The clinical trials program at FirstHealth of the Carolinas is again making history, as the site enrolled the first patient into a worldwide trial testing the efficacy and safety of immune therapies designed to battle cervical cancer.
“We have crossed the frontier into treating patients with cancer with specific therapies designed to unleash an immune attack on malignant cells,” said FirstHealth gynecologic oncologist Michael Sundborg, M.D. “This is a pivotal time in cancer research and a seminal time for patients with cervical cancer.”
FirstHealth was chosen by The GOG Foundation, Inc. (GOG) and Agenus Inc. to participate as a center in a multi-national clinical trial. This is a randomized, blinded, non-comparative, two-arm Phase 2 clinical trial to assess the efficacy and safety of Agenus’ AGEN2034 (PD-1) administered alone or in combination with Agenus’ AGEN1884 (CTLA-4) for treatment of patients with advanced cervical cancer who relapsed or progressed after receiving first-line, platinum-based chemotherapy. Anti-PD-1 and Anti-CTLA-4 are immune therapies designed to enable the immune system to seek out and destroy cancer.
“One of the key benefits expected from the combination of anti-CTLA-4 and anti-PD-1 is the anticipated improvement in response rates and duration of response for patients,” Sundborg added.
Seventy sites are expected to participate globally with 50 of those in the United States, representing a total of approximately 200 participants. This is one of many clinical trials FirstHealth has participated in with GOG.
“When we see clinical trials with promise, we immediately determine which of our patients could be a match,” Sundborg said. “Our primary goal is the best possible outcome, and clinical trials offer a way to gain access to new, state-of-the-art treatments before they are widely available to the public.”
He added that because it is a randomized, blinded study, they do not know which test group the patient is in. Doctors do know the patient is receiving the proven standard for care, but do not know if the patient is receiving the additional drug.
The press release stated that throughout the two-year cancer treatment period, the patient will be monitored for potential side effects and response to therapy, using blood markers and imaging, such as CT scans. Those results will be shared with the clinical trial sponsors and aggregated with those of other trial participants as one step in many to help determine which treatment protocol is more effective.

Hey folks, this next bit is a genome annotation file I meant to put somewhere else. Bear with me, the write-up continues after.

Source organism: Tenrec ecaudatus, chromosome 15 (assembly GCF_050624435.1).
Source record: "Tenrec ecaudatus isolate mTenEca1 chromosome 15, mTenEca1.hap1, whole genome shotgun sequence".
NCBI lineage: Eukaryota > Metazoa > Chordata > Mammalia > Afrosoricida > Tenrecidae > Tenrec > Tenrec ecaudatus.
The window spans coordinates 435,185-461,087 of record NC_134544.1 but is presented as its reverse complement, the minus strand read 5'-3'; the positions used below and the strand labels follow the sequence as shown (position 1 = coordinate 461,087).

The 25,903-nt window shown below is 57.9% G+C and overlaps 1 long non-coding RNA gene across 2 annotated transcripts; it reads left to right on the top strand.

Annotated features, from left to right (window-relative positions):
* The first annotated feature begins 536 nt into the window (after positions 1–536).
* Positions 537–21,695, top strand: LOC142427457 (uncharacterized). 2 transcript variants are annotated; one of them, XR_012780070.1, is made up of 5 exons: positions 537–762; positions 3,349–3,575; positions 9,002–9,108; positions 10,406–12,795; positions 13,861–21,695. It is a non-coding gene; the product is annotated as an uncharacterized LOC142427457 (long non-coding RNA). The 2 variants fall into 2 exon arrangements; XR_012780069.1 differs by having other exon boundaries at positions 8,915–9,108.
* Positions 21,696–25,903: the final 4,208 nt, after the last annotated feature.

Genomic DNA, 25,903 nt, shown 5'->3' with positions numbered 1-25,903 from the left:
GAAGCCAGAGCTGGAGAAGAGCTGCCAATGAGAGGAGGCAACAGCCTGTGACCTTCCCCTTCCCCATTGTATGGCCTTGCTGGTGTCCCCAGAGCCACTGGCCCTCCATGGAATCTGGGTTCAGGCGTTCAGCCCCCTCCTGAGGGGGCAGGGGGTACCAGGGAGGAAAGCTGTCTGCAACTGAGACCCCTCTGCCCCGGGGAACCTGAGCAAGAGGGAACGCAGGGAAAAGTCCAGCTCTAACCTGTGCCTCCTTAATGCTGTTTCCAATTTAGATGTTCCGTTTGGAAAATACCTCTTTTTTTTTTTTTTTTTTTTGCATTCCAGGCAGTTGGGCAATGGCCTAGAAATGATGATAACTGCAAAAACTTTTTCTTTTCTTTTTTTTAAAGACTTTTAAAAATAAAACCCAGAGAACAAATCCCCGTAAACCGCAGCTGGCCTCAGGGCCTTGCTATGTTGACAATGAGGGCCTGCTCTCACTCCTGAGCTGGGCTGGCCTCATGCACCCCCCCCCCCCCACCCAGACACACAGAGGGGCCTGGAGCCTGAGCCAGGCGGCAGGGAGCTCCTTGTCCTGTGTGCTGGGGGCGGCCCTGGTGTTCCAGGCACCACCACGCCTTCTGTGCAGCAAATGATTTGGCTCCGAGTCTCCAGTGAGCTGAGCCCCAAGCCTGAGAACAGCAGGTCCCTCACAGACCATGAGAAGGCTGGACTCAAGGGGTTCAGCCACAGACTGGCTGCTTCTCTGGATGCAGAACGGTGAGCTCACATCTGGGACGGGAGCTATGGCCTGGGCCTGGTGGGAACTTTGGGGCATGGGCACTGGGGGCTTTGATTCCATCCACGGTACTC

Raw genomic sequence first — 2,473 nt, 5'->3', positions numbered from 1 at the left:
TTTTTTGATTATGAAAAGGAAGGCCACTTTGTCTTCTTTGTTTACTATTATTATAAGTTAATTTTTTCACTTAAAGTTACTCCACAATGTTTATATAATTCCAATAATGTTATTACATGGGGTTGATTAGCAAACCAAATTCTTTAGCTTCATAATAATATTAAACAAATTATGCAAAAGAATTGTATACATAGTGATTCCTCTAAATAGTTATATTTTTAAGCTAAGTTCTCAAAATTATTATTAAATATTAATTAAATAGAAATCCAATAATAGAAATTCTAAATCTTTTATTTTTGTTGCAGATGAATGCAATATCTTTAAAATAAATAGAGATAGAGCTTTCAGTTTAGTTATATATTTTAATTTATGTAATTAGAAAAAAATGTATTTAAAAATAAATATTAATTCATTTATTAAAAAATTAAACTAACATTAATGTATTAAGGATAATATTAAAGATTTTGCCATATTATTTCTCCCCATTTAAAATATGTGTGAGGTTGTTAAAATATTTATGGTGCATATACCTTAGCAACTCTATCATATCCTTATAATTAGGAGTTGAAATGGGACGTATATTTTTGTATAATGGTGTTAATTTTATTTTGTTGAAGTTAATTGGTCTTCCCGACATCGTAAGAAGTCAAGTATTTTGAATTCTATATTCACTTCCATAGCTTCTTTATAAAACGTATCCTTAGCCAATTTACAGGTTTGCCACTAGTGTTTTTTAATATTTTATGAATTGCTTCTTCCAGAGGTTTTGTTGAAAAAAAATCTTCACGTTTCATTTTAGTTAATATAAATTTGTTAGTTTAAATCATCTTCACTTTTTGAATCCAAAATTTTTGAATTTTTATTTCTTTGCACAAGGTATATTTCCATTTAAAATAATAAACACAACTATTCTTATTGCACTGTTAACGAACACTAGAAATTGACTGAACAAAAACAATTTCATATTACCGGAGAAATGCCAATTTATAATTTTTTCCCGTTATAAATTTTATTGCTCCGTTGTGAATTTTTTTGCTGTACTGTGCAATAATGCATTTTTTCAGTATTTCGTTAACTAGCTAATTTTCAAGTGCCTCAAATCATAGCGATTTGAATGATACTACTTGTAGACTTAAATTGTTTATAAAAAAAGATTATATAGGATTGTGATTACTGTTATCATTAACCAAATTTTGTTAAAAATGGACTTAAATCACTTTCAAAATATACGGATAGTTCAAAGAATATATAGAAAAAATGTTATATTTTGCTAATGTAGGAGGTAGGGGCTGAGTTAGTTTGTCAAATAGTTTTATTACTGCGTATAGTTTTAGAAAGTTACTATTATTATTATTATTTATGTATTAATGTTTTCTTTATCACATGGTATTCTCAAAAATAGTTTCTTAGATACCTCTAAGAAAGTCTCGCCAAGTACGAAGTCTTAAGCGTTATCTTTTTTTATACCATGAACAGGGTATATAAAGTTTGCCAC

The American Cancer Society estimates in 2019 that approximately 13,170 new cases of invasive cervical cancer will be diagnosed and 4,250 women will die from the disease nationwide. In North Carolina, that translates into 410 new diagnoses and 210 deaths.
“While our immediate goal is to find a cure for our own local patients, the collective results of this and all clinical trials will advance our knowledge and practice of medicine around the world. Women with cancer are the bravest soldiers I know,” Sundborg said, also a veteran.
The clinical trials program at FirstHealth started in the early 1990s with one doctor and one coordinator. Now numerous doctors oversee, and four coordinators manage, 25 to 30 active studies involving hundreds of patients. As many of the clinical trials at FirstHealth are related to cancer, the program is housed in the FirstHealth Outpatient Cancer Clinic in Pinehurst. However, FirstHealth is routinely approached by drug companies or research organizations to participate in studies involving medical conditions beyond cancer.
“FirstHealth offers a wide array of clinical trials that far exceeds the average for regional community medical centers,” said Charles S. Kuzma, M.D., institutional principal investigator of clinical trials at FirstHealth of the Carolinas. “Patients in the Sandhills oftentimes do not need to travel to larger institutions to participate in trials that could potentially help themselves and others with the same condition.”
The Anson Record